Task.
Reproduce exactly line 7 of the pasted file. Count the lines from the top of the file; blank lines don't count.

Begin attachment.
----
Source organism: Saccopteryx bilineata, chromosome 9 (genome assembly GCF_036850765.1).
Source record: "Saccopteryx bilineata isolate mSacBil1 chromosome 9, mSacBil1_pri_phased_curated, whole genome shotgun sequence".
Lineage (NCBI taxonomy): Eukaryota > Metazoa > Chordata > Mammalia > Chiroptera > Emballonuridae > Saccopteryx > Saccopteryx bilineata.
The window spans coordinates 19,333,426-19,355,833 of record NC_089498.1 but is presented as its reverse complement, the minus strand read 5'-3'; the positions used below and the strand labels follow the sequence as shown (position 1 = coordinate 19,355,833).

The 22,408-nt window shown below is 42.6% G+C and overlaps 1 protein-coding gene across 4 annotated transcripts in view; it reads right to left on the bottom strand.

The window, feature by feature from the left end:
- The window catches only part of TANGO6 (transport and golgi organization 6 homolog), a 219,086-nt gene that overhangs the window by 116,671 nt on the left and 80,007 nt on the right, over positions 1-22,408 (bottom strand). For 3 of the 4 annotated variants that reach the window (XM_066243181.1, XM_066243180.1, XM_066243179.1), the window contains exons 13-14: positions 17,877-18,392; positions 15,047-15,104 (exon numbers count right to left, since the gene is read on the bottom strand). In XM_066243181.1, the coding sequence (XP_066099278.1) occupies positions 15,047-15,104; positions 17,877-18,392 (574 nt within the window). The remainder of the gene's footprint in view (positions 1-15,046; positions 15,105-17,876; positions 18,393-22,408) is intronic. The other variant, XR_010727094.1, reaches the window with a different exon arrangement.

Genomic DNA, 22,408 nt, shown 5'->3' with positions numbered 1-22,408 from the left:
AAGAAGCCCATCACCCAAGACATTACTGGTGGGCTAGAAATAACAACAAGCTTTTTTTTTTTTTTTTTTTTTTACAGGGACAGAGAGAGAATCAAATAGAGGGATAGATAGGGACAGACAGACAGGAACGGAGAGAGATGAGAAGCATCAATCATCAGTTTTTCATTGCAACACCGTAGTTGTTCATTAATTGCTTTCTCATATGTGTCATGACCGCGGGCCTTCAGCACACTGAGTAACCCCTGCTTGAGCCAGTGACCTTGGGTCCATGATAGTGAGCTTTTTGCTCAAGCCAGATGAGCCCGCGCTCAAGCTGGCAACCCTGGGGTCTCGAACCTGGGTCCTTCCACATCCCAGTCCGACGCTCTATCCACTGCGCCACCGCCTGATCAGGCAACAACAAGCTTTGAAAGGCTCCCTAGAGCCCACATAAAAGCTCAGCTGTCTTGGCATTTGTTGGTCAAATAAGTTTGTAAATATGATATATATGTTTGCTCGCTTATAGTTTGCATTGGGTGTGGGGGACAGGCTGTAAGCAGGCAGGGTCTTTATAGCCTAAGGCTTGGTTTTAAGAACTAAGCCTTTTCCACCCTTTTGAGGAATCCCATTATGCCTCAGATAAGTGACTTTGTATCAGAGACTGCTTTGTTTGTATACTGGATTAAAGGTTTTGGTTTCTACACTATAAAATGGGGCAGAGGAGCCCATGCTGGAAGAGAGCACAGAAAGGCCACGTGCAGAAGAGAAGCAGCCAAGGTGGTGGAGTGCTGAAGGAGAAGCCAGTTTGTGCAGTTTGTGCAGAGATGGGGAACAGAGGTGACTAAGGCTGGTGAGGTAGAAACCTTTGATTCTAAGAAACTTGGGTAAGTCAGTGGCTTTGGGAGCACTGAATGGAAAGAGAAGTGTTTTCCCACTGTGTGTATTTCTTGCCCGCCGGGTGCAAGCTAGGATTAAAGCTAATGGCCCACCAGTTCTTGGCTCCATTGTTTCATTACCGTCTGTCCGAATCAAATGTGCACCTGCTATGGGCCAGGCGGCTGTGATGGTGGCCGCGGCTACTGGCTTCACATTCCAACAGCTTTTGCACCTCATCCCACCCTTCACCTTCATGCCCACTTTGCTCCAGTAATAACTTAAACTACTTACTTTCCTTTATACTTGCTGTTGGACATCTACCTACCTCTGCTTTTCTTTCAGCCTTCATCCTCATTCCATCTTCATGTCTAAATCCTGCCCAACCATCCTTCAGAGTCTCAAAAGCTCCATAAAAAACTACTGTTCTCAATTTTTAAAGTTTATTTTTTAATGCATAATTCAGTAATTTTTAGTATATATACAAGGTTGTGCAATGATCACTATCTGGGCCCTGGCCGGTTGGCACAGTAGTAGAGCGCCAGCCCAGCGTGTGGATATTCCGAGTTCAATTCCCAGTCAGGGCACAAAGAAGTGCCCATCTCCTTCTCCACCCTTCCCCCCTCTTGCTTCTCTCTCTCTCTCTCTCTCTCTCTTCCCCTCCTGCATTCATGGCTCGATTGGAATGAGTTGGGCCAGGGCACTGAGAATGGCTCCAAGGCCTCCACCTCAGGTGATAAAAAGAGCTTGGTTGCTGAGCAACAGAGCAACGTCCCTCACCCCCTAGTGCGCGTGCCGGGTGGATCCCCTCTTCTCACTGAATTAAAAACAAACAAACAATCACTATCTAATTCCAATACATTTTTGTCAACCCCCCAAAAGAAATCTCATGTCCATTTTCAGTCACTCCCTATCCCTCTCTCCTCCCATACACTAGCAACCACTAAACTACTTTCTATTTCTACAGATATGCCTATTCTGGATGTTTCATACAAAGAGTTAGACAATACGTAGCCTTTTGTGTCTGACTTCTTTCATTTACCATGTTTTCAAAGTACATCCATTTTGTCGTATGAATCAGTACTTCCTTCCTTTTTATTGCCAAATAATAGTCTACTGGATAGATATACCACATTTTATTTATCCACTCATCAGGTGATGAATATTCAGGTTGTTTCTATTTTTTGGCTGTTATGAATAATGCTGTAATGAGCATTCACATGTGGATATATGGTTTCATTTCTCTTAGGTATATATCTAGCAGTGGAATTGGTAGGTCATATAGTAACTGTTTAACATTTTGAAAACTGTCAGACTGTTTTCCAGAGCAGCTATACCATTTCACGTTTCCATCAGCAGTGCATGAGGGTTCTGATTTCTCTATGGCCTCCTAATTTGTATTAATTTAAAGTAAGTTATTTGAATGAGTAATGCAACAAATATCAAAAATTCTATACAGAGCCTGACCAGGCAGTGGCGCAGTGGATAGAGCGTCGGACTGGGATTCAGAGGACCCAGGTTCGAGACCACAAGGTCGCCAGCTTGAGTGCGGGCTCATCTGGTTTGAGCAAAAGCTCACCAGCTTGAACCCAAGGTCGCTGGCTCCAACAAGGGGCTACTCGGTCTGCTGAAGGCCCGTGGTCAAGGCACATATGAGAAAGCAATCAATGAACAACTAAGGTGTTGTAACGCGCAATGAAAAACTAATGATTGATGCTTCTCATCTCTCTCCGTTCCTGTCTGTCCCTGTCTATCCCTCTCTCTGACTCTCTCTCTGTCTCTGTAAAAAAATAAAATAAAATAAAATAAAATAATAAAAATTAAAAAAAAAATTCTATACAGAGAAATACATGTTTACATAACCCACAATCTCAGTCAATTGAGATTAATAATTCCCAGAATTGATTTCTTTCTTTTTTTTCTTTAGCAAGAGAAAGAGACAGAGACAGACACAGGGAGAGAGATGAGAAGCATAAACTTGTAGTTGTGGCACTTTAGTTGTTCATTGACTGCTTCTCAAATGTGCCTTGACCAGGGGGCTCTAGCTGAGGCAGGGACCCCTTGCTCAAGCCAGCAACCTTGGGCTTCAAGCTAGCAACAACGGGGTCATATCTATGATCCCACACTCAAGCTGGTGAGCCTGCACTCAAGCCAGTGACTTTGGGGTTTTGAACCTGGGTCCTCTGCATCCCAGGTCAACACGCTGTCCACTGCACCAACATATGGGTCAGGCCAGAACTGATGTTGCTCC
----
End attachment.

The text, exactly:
- The window catches only part of TANGO6 (transport and golgi organization 6 homolog), a 219,086-nt gene that overhangs the window by 116,671 nt on the left and 80,007 nt on the right, over positions 1-22,408 (bottom strand). For 3 of the 4 annotated variants that reach the window (XM_066243181.1, XM_066243180.1, XM_066243179.1), the window contains exons 13-14: positions 17,877-18,392; positions 15,047-15,104 (exon numbers count right to left, since the gene is read on the bottom strand). In XM_066243181.1, the coding sequence (XP_066099278.1) occupies positions 15,047-15,104; positions 17,877-18,392 (574 nt within the window). The remainder of the gene's footprint in view (positions 1-15,046; positions 15,105-17,876; positions 18,393-22,408) is intronic. The other variant, XR_010727094.1, reaches the window with a different exon arrangement.